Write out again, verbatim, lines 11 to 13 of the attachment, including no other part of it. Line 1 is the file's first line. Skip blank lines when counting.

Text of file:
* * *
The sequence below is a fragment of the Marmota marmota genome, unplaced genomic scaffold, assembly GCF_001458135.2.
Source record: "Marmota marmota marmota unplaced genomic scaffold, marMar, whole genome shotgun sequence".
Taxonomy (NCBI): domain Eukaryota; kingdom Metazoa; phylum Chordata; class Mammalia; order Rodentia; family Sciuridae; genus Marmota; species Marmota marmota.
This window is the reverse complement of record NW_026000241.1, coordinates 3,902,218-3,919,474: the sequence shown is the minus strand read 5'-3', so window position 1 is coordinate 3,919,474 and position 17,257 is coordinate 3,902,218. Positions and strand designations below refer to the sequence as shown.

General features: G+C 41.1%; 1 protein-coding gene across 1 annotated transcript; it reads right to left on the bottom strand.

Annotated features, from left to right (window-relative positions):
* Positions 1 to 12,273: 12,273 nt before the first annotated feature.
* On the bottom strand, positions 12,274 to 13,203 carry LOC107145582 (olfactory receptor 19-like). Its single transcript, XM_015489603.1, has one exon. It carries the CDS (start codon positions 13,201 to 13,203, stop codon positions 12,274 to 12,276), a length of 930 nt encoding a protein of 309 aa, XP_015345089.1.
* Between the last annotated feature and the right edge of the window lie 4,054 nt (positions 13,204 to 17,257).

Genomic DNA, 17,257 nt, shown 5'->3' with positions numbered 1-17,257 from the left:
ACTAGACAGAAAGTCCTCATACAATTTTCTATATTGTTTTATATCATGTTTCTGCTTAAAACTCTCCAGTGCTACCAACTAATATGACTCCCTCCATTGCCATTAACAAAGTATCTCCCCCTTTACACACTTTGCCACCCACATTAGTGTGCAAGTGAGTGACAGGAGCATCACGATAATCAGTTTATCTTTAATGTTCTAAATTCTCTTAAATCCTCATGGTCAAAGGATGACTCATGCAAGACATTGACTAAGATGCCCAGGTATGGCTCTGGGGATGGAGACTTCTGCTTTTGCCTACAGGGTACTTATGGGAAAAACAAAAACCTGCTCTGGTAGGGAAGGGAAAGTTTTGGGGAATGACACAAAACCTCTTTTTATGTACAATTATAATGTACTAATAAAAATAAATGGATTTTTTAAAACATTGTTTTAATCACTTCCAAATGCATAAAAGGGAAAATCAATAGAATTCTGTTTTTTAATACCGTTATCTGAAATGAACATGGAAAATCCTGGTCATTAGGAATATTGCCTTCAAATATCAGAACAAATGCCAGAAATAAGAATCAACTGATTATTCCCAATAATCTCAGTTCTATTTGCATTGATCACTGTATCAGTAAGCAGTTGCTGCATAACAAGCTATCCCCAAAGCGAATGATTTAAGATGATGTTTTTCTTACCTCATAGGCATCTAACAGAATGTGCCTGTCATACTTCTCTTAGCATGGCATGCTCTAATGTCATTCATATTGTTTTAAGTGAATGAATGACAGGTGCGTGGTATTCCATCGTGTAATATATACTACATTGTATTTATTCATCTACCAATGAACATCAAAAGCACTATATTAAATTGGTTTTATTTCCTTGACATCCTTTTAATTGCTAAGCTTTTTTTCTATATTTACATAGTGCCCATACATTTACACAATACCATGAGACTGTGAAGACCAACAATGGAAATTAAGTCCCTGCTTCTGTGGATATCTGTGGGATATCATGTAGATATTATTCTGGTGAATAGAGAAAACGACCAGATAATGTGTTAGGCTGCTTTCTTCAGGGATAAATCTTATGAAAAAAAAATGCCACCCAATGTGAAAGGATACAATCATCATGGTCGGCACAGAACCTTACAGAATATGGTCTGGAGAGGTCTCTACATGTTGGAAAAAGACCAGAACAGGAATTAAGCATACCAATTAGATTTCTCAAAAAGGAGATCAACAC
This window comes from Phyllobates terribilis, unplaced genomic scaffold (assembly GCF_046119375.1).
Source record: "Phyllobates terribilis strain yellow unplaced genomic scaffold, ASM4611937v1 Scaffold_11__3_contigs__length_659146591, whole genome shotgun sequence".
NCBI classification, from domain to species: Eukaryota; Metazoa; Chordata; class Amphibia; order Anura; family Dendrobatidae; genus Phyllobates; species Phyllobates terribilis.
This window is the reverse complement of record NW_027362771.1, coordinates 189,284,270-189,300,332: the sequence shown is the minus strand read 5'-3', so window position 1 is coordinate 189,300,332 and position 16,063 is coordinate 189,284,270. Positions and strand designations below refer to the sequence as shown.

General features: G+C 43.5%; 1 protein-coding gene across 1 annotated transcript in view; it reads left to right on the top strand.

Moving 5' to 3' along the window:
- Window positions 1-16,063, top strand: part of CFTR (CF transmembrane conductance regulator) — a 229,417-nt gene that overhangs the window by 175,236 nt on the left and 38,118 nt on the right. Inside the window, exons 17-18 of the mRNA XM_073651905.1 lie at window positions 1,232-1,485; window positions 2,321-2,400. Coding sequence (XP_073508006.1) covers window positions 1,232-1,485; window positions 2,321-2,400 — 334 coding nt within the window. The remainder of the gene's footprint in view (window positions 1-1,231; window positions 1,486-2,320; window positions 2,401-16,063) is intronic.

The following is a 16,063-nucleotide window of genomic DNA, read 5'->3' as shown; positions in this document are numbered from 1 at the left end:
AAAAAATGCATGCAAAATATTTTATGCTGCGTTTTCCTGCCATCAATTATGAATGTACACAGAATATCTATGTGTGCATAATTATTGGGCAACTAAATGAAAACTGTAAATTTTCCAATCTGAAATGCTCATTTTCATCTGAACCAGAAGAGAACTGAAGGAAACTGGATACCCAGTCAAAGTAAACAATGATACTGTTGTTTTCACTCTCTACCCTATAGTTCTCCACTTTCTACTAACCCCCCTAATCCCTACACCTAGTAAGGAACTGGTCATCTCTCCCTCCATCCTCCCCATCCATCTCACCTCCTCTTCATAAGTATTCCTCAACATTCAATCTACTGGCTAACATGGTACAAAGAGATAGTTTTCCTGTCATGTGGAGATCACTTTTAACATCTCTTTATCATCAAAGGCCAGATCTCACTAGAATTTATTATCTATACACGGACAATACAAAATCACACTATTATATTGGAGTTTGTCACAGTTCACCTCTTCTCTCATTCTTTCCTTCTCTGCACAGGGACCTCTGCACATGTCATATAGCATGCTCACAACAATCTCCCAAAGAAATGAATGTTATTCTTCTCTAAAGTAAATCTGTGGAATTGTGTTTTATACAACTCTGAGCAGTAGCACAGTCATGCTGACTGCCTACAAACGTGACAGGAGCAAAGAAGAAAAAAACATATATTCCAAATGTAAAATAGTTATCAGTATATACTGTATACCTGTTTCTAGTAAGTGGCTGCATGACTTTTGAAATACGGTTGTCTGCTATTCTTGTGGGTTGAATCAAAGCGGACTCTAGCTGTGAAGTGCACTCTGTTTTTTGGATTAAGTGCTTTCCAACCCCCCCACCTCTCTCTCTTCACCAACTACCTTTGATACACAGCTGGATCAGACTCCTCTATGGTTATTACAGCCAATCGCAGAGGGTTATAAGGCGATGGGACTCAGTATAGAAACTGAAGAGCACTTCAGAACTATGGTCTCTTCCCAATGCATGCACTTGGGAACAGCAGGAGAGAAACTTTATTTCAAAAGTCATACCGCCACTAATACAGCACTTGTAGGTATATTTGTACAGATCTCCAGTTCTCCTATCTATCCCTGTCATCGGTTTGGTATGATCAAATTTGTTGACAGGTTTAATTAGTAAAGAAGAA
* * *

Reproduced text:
ACTAGACAGAAAGTCCTCATACAATTTTCTATATTGTTTTATATCATGTTTCTGCTTAAAACTCTCCAGTGCTACCAACTAATATGACTCCCTCCATTGCCATTAACAAAGTATCTCCCCCTTTACACACTTTGCCACCCACATTAGTGTGCAAGTGAGTGACAGGAGCATCACGATAATCAGTTTATCTTTAATGTTCTAAATTCTCTTAAATCCTCATGGTCAAAGGATGACTCATGCAAGACATTGACTAAGATGCCCAGGTATGGCTCTGGGGATGGAGACTTCTGCTTTTGCCTACAGGGTACTTATGGGAAAAACAAAAACCTGCTCTGGTAGGGAAGGGAAAGTTTTGGGGAATGACACAAAACCTCTTTTTATGTACAATTATAATGTACTAATAAAAATAAATGGATTTTTTAAAACATTGTTTTAATCACTTCCAAATGCATAAAAGGGAAAATCAATAGAATTCTGTTTTTTAATACCGTTATCTGAAATGAACATGGAAAATCCTGGTCATTAGGAATATTGCCTTCAAATATCAGAACAAATGCCAGAAATAAGAATCAACTGATTATTCCCAATAATCTCAGTTCTATTTGCATTGATCACTGTATCAGTAAGCAGTTGCTGCATAACAAGCTATCCCCAAAGCGAATGATTTAAGATGATGTTTTTCTTACCTCATAGGCATCTAACAGAATGTGCCTGTCATACTTCTCTTAGCATGGCATGCTCTAATGTCATTCATATTGTTTTAAGTGAATGAATGACAGGTGCGTGGTATTCCATCGTGTAATATATACTACATTGTATTTATTCATCTACCAATGAACATCAAAAGCACTATATTAAATTGGTTTTATTTCCTTGACATCCTTTTAATTGCTAAGCTTTTTTTCTATATTTACATAGTGCCCATACATTTACACAATACCATGAGACTGTGAAGACCAACAATGGAAATTAAGTCCCTGCTTCTGTGGATATCTGTGGGATATCATGTAGATATTATTCTGGTGAATAGAGAAAACGACCAGATAATGTGTTAGGCTGCTTTCTTCAGGGATAAATCTTATGAAAAAAAAATGCCACCCAATGTGAAAGGATACAATCATCATGGTCGGCACAGAACCTTACAGAATATGGTCTGGAGAGGTCTCTACATGTTGGAAAAAGACCAGAACAGGAATTAAGCATACCAATTAGATTTCTCAAAAAGGAGATCAACAC
This window comes from Phyllobates terribilis, unplaced genomic scaffold (assembly GCF_046119375.1).
Source record: "Phyllobates terribilis strain yellow unplaced genomic scaffold, ASM4611937v1 Scaffold_11__3_contigs__length_659146591, whole genome shotgun sequence".